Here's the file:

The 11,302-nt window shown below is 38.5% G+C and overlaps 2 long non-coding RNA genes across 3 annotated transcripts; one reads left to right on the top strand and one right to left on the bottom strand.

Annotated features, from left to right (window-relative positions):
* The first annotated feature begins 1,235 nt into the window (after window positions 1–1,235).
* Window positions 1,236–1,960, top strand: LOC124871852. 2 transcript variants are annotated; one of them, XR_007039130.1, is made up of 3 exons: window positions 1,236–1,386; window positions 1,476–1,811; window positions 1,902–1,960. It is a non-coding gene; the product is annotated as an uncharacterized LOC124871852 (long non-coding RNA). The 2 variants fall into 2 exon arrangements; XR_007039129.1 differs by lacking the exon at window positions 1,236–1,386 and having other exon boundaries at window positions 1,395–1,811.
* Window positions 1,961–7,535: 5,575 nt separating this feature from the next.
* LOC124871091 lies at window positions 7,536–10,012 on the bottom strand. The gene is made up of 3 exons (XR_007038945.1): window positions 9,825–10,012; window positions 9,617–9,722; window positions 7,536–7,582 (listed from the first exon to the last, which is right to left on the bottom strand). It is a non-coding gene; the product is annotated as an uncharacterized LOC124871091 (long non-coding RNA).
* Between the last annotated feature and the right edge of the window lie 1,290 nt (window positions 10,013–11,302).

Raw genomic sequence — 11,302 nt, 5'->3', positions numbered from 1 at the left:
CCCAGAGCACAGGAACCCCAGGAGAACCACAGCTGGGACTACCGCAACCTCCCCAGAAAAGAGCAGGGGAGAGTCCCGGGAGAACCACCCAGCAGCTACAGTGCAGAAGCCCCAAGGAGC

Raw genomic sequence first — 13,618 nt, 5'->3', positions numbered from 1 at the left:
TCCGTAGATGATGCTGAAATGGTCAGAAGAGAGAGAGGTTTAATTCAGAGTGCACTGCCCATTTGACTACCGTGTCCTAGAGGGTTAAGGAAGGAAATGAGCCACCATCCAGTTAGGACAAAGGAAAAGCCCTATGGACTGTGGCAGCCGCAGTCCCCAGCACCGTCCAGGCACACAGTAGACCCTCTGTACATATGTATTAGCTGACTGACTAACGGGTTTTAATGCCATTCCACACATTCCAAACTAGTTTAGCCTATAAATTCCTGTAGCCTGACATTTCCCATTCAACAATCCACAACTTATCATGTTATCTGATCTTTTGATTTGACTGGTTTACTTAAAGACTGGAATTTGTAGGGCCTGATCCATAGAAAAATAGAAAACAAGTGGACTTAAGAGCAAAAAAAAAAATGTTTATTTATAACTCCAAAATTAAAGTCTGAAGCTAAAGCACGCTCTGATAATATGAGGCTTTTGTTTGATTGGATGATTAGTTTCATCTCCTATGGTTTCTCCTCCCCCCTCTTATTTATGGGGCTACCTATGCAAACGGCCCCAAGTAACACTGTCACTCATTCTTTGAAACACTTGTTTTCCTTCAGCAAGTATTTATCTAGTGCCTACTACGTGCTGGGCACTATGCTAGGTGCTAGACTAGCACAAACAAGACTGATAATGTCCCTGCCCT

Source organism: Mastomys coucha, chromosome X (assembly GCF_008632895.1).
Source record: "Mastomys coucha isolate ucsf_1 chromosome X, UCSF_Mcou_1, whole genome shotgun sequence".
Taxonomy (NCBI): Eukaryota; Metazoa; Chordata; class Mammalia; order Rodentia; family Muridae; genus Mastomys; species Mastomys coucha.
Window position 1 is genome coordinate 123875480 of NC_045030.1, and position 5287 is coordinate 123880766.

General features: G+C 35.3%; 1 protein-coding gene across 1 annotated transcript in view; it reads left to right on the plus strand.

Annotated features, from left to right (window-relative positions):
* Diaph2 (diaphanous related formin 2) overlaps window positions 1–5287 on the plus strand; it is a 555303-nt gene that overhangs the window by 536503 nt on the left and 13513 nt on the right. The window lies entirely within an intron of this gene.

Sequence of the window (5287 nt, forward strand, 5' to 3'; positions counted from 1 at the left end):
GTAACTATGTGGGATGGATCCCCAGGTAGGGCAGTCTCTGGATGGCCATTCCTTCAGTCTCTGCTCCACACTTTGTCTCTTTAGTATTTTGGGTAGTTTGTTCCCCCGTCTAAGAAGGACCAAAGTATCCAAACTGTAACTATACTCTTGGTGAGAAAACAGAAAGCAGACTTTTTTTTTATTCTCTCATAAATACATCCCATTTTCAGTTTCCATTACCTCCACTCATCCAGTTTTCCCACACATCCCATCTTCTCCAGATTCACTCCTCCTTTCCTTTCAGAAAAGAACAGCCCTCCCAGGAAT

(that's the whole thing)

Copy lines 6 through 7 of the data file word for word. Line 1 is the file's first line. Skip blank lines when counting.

* LOC124871091 lies at window positions 7,536–10,012 on the bottom strand. The gene is made up of 3 exons (XR_007038945.1): window positions 9,825–10,012; window positions 9,617–9,722; window positions 7,536–7,582 (listed from the first exon to the last, which is right to left on the bottom strand). It is a non-coding gene; the product is annotated as an uncharacterized LOC124871091 (long non-coding RNA).
* Between the last annotated feature and the right edge of the window lie 1,290 nt (window positions 10,013–11,302).